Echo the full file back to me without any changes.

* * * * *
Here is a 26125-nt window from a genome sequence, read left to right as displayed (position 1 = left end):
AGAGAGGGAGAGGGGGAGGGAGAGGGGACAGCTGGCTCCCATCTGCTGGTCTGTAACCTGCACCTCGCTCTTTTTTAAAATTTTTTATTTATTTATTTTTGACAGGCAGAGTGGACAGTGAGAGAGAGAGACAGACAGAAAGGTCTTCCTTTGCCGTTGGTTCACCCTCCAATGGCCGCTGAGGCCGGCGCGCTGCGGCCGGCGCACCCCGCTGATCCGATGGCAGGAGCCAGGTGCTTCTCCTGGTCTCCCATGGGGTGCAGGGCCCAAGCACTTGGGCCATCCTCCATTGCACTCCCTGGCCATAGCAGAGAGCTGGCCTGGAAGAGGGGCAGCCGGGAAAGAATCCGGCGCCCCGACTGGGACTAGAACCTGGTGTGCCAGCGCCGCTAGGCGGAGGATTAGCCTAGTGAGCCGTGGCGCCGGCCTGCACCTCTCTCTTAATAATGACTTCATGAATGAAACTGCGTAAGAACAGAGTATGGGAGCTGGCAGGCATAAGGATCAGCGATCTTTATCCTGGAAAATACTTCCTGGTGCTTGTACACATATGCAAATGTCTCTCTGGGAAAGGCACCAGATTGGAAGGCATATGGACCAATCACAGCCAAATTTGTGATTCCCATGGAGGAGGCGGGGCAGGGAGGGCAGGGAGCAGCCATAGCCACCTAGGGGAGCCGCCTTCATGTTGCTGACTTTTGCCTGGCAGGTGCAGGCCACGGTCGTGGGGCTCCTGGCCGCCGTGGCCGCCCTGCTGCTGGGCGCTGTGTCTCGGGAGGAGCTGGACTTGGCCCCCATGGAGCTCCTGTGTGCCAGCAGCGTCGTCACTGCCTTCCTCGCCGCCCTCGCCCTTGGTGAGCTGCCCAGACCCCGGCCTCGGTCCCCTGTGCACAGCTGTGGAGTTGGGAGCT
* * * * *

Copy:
Here is a 26125-nt window from a genome sequence, read left to right as displayed (position 1 = left end):
AGAGAGGGAGAGGGGGAGGGAGAGGGGACAGCTGGCTCCCATCTGCTGGTCTGTAACCTGCACCTCGCTCTTTTTTAAAATTTTTTATTTATTTATTTTTGACAGGCAGAGTGGACAGTGAGAGAGAGAGACAGACAGAAAGGTCTTCCTTTGCCGTTGGTTCACCCTCCAATGGCCGCTGAGGCCGGCGCGCTGCGGCCGGCGCACCCCGCTGATCCGATGGCAGGAGCCAGGTGCTTCTCCTGGTCTCCCATGGGGTGCAGGGCCCAAGCACTTGGGCCATCCTCCATTGCACTCCCTGGCCATAGCAGAGAGCTGGCCTGGAAGAGGGGCAGCCGGGAAAGAATCCGGCGCCCCGACTGGGACTAGAACCTGGTGTGCCAGCGCCGCTAGGCGGAGGATTAGCCTAGTGAGCCGTGGCGCCGGCCTGCACCTCTCTCTTAATAATGACTTCATGAATGAAACTGCGTAAGAACAGAGTATGGGAGCTGGCAGGCATAAGGATCAGCGATCTTTATCCTGGAAAATACTTCCTGGTGCTTGTACACATATGCAAATGTCTCTCTGGGAAAGGCACCAGATTGGAAGGCATATGGACCAATCACAGCCAAATTTGTGATTCCCATGGAGGAGGCGGGGCAGGGAGGGCAGGGAGCAGCCATAGCCACCTAGGGGAGCCGCCTTCATGTTGCTGACTTTTGCCTGGCAGGTGCAGGCCACGGTCGTGGGGCTCCTGGCCGCCGTGGCCGCCCTGCTGCTGGGCGCTGTGTCTCGGGAGGAGCTGGACTTGGCCCCCATGGAGCTCCTGTGTGCCAGCAGCGTCGTCACTGCCTTCCTCGCCGCCCTCGCCCTTGGTGAGCTGCCCAGACCCCGGCCTCGGTCCCCTGTGCACAGCTGTGGAGTTGGGAGCT